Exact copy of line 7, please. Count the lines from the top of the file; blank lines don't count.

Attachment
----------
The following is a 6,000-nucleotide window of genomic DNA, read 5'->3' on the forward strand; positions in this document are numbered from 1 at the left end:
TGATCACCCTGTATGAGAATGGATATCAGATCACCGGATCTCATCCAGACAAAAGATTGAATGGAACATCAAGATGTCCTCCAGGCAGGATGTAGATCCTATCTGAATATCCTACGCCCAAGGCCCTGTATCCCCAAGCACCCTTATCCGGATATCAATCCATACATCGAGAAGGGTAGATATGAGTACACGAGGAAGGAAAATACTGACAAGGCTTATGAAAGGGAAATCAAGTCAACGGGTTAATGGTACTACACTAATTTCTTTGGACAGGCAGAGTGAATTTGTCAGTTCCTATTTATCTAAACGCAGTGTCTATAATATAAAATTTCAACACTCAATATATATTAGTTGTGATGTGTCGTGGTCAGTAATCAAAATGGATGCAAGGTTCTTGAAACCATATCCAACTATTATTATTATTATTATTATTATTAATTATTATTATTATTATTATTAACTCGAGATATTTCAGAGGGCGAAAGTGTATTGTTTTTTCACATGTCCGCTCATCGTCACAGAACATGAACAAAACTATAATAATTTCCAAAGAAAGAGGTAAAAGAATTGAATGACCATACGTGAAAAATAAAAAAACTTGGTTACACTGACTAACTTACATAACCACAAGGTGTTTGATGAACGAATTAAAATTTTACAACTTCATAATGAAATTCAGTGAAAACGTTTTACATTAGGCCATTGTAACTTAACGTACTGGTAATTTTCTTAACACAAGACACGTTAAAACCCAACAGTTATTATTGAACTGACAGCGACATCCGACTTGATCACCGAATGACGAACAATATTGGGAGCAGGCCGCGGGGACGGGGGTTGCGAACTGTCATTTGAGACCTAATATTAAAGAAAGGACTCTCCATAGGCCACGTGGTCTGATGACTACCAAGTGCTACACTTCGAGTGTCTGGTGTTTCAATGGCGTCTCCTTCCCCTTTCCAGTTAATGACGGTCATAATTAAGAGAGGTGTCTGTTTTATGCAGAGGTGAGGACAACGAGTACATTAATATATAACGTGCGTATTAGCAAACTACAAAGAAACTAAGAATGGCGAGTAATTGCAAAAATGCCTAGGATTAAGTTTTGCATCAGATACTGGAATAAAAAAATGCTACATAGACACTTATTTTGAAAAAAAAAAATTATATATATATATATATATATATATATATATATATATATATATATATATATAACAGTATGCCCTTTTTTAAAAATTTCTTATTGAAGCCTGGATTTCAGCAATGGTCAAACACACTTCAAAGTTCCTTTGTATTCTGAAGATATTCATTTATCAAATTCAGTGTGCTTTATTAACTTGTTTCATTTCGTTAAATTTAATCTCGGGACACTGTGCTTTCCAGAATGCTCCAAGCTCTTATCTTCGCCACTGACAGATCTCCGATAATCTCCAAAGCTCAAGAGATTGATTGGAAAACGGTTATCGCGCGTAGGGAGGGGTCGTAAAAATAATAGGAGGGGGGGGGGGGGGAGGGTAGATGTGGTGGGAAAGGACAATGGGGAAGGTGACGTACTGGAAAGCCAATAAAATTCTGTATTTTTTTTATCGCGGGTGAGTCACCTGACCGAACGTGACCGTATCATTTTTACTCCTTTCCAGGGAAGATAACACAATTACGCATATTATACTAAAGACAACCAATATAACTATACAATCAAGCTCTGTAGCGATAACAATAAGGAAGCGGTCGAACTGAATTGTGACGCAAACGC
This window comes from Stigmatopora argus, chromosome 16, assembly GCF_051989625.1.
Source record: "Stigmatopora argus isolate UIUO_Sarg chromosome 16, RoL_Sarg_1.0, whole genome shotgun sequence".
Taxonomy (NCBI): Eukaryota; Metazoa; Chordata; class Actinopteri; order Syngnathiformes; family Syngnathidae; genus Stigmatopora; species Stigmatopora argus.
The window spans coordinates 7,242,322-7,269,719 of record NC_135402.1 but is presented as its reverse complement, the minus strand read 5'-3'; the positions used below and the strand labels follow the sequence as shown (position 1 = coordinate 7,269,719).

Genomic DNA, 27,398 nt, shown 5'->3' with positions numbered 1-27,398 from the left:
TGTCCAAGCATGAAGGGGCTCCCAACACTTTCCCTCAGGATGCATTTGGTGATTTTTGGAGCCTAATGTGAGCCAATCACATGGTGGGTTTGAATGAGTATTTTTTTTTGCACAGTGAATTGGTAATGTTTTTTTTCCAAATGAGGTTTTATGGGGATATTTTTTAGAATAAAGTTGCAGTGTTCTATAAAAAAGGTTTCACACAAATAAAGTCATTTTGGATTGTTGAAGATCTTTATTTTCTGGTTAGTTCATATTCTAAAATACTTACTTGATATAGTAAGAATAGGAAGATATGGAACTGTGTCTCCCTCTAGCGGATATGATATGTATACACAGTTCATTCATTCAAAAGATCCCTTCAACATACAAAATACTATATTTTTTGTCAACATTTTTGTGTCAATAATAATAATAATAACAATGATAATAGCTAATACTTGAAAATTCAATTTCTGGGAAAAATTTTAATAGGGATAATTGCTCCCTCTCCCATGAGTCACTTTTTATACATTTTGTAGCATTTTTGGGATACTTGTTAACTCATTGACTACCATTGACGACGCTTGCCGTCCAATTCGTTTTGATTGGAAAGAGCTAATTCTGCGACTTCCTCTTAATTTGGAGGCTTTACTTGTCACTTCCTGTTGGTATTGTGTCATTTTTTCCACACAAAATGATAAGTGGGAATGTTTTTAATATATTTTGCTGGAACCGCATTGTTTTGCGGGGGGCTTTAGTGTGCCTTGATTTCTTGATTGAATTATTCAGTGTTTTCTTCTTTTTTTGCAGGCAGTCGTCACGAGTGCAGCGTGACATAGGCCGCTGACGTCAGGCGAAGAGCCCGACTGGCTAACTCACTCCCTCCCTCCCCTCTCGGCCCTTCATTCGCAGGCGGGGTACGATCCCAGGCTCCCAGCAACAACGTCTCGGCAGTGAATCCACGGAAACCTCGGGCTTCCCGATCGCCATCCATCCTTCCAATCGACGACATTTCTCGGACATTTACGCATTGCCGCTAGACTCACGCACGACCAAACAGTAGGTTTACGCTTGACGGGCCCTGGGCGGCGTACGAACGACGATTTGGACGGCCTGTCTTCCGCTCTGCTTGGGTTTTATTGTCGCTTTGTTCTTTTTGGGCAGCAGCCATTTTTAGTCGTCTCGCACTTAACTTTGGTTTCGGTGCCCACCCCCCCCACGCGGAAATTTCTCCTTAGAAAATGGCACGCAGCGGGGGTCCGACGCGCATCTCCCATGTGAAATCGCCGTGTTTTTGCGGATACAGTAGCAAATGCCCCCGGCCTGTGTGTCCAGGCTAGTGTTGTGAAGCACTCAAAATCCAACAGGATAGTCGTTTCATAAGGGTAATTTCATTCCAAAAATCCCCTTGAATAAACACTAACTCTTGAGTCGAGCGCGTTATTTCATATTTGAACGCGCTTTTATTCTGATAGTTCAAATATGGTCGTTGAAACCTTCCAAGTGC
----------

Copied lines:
Genomic DNA, 27,398 nt, shown 5'->3' with positions numbered 1-27,398 from the left: